Easy Rider

By Hannah Wallace May 31, 2007

Auto writers are drivers. They rarely ride in a tested vehicle as a passenger. I rarely did until surgery took away my driving privileges for a month. Suddenly, I was in the right front seat.

It made me think: What are the best vehicles in which to ride as a passenger? They won't always be the same ones I praise from behind the wheel.

A passenger will judge a vehicle using different criteria. For instance: Throw the 0-to-60 time out the window. Ditto for G-force figures during cornering. As a passenger, I don't want my driver hurtling the car into a corner at breathtaking speed or flying up behind other vehicles and slamming on those heavy-duty, anti-lock brakes. That would be upsetting.

As a driver, I like feeling I'm "one with the road." As a passenger, I don't even want to know if the road is paved or dirt. What road? I've got wounds here that hurt! I want to float above it all. On a mechanized cloud.

As a driver, I want all controls within arm's reach. As a passenger, I want to voice-command the navigation system, watch a favorite movie on a flip-down DVD player, and listen to satellite radio through a gazillion speakers.

I thought about this as my wife drove me from doctor's office to doctor's office, to stores for needed purchases or on rides just to get out of the house. What made me comfortable—or uncomfortable—in the right-hand seat where the co-pilot sits in this country?

Begin with the seat. Small cars cannot give me the legroom I need to be completely comfortable. And I don't need some 16-way adjustable bucket seat that pinches my rib cage and squashes my thighs as those in some sporty cars do.

Fortunately, the last week of test riding was in a 2007 Mercury Grand Marquis. This is a full-size car that my 85-year-old cousin, Mary Agnes, would covet. She demands a column-mounted shifter and three-across seating, front and rear. It's a great passenger car, too, and for years has been the best-selling car in Florida.

Now, if we talk back seats, I can recommend Jaguar's long-wheelbase models. I test rode an XJR model at almost $90,000 that had a TV set in each front headrest and drop-down picnic tables for my food and beverages in the back of each front seat. I had my own climate controls back there. I had my own sun visors.

Among sport utilities, I certainly had one of the best that I couldn't drive. I was a passenger all week in a Range Rover LR3 HSE. It was $56,100, but a very fine vehicle in which to flee Armageddon as a passenger. I was high off the ground, so my visibility was good to correct my wife's flawed driving. The seat was a tad hard, but I could cross my legs in the footwell.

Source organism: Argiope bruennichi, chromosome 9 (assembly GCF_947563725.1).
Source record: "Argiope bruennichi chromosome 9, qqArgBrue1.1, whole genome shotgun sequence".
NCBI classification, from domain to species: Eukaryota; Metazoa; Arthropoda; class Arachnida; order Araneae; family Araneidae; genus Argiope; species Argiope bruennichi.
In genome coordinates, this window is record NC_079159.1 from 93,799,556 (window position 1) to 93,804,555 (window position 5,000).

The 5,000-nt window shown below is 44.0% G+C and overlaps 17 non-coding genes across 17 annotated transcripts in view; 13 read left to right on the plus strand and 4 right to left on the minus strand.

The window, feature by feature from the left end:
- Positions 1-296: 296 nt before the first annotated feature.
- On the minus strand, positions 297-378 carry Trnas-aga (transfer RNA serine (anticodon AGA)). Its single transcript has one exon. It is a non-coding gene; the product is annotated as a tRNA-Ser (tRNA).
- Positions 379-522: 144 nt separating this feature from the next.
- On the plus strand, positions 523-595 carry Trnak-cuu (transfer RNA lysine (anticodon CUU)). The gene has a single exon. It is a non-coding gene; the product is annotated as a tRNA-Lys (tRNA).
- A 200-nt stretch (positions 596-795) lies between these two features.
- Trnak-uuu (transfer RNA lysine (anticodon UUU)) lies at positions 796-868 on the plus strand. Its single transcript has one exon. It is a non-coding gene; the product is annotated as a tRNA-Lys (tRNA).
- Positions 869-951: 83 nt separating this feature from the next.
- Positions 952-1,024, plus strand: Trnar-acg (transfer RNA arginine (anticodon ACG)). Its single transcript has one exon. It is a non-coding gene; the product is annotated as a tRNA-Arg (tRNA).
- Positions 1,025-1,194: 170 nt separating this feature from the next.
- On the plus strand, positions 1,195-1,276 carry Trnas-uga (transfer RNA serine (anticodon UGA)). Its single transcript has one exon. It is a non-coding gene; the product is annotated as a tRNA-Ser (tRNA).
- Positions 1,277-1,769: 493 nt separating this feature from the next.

I also had a part-week in a Lexus LS460, with a new V-8 engine and an eight-speed automatic transmission, the world's first. This is the Lexus you see on television that can park itself. What a marvelous thing for the post-op patient for whom turning one’s head is painfully difficult.

As a passenger, this $71,372 Lexus is as good as it gets. Solid comfort, great ride. No vibrations enter the cabin. And it's very quiet in that front seat. The headlights turn with each turn of the front wheels. The Mark Levinson sound system is tops. And when the sun shined brightly, I could cool off with my air-conditioned passenger seat.

Hard to believe, however, is the right rear reclining passenger seat, complete with an ottoman leg rest. This seat is also heated or air conditioned, and the motorized DVD monitor that swings down from the roof can be remotely controlled. To top it off, the seat can massage a passenger's back with eight tiny, built-in air bags. This is, quite simply, the most remarkable car I've ever ridden in. I'm sure it's probably fun to drive, too.

Here's a quick guide to finding comfort as a passenger:

* No trucks. No truck-based SUVs. No Jeep product. Nothing, in fact, that requires climbing up into the passenger compartment.

* Small cars don't cut it. And that includes all sports cars, particularly difficult-to-enter ones like the Corvette. Stay away from any car you must drop into. They're cramped and visibility often is sacrificed. My wife-chauffeur constantly complained about a two-seat Jaguar with a long hood and poor rear visibility. I didn't like riding in it because it was rough and cramped. It was expensive, too.

* German cars are drivers’ cars. Passengers have pull-down straps to hang on to. Exceptions: the Mercedes-Benz S class and the long-wheelbase BMWs and Audis.

* Big American Lincolns and Cadillacs are great from the passenger seat. But only the biggest cars. Forget the sports models and SUVs.

* Asian cars are now making the advances in passenger comfort and safety. Everyone follows Lexus, Infiniti and Acura.

* Safety is paramount. You want side air bags and head curtains at all passenger positions, front and rear.

* Look for cars with a continuously-variable automatic transmission. Very smooth. Buy every comfort option available for the vehicle of your choice.

* Save the planet. A Toyota Prius is reasonably comfortable. So is a Mercedes-Benz Blutec diesel.

Robert C. Bowden produces The Car Place, a Forbes Best of the Web selection, and can be reached by email at [email protected]

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